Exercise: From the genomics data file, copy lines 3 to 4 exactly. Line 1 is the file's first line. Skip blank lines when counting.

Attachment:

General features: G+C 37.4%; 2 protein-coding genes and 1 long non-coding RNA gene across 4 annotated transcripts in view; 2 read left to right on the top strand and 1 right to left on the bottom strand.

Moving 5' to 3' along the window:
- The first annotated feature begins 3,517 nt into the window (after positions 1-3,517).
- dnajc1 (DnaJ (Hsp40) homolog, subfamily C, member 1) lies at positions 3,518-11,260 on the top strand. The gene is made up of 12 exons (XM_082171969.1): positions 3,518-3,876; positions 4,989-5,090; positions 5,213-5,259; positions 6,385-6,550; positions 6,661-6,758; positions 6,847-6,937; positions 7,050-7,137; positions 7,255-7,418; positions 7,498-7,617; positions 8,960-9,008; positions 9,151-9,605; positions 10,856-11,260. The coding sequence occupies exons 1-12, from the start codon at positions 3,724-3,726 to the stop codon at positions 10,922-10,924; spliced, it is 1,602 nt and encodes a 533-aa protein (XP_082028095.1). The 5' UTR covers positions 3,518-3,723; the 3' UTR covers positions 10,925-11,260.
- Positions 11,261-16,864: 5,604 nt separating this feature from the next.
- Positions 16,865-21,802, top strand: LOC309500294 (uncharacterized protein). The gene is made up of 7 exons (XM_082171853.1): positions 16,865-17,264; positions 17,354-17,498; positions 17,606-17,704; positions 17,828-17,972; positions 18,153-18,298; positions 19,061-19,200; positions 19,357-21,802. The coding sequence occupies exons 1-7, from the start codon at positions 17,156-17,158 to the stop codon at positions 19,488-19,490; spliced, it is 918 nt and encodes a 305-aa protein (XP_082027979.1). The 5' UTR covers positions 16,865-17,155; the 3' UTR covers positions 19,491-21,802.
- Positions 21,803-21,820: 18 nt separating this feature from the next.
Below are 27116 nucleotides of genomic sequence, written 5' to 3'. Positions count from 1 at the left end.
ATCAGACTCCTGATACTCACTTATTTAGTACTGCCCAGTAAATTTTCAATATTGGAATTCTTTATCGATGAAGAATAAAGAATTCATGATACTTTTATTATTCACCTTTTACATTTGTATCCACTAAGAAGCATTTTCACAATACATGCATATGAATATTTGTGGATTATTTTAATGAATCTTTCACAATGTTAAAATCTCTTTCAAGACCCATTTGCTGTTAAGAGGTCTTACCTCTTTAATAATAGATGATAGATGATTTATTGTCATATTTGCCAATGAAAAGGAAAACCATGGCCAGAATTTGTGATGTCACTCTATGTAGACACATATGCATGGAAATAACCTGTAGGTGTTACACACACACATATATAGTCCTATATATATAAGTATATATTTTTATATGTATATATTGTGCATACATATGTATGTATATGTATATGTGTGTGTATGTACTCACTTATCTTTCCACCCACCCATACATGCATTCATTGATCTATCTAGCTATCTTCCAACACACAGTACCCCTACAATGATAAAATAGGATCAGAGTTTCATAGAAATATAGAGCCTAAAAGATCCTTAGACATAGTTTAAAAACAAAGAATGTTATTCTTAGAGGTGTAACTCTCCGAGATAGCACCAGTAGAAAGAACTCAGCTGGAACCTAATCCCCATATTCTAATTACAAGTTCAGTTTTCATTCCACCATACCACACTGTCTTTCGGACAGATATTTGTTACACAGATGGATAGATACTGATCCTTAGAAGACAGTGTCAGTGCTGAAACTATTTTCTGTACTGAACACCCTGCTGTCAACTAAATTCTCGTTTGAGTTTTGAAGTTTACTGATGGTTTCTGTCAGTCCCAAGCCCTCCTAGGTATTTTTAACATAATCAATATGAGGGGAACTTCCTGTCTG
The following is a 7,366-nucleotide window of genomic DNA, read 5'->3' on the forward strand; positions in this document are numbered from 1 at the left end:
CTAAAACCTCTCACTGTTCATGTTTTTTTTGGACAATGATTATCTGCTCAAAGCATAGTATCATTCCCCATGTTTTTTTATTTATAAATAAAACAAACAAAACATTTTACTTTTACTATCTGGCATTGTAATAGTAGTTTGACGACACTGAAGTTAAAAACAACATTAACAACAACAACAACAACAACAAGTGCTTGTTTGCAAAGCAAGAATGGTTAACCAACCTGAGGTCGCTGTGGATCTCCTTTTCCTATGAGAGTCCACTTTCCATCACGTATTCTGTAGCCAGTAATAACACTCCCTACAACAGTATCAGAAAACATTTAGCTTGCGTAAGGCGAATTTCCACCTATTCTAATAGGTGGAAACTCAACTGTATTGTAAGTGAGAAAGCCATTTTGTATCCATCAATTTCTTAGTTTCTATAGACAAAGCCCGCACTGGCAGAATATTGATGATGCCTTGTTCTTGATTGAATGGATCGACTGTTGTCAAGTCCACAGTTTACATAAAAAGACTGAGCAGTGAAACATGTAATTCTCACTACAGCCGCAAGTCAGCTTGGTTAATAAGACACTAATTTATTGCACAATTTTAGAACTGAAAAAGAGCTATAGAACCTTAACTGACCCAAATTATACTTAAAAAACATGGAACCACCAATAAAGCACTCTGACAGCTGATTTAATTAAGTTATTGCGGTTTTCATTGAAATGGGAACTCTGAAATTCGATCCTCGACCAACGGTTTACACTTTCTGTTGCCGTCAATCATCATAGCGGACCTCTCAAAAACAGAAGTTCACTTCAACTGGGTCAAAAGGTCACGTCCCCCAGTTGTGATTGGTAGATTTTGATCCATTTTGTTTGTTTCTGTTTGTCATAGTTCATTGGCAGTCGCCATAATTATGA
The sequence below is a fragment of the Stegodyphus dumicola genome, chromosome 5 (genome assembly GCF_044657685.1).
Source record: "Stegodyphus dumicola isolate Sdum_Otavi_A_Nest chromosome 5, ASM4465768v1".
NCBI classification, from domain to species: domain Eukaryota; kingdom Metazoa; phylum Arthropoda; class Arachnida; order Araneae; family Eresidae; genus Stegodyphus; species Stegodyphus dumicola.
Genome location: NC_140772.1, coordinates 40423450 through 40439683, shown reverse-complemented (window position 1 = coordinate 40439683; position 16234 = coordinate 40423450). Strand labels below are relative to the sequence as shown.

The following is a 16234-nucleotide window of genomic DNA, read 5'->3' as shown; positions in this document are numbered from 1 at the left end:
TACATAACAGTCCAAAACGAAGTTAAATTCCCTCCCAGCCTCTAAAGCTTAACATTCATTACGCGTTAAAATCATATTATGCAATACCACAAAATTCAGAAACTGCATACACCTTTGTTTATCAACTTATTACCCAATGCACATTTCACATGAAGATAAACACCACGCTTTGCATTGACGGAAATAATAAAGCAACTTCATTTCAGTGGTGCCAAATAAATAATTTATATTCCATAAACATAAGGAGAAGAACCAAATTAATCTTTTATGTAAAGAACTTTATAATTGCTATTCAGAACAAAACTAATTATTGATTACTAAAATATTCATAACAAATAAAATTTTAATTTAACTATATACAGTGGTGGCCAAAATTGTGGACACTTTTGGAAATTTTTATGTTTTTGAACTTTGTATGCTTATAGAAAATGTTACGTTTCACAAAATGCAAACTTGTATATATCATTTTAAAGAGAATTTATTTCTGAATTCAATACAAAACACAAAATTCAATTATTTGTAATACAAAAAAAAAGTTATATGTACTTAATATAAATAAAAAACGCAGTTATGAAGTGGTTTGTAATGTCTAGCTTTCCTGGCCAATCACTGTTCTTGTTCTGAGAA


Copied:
- The first annotated feature begins 3,517 nt into the window (after positions 1-3,517).
- dnajc1 (DnaJ (Hsp40) homolog, subfamily C, member 1) lies at positions 3,518-11,260 on the top strand. The gene is made up of 12 exons (XM_082171969.1): positions 3,518-3,876; positions 4,989-5,090; positions 5,213-5,259; positions 6,385-6,550; positions 6,661-6,758; positions 6,847-6,937; positions 7,050-7,137; positions 7,255-7,418; positions 7,498-7,617; positions 8,960-9,008; positions 9,151-9,605; positions 10,856-11,260. The coding sequence occupies exons 1-12, from the start codon at positions 3,724-3,726 to the stop codon at positions 10,922-10,924; spliced, it is 1,602 nt and encodes a 533-aa protein (XP_082028095.1). The 5' UTR covers positions 3,518-3,723; the 3' UTR covers positions 10,925-11,260.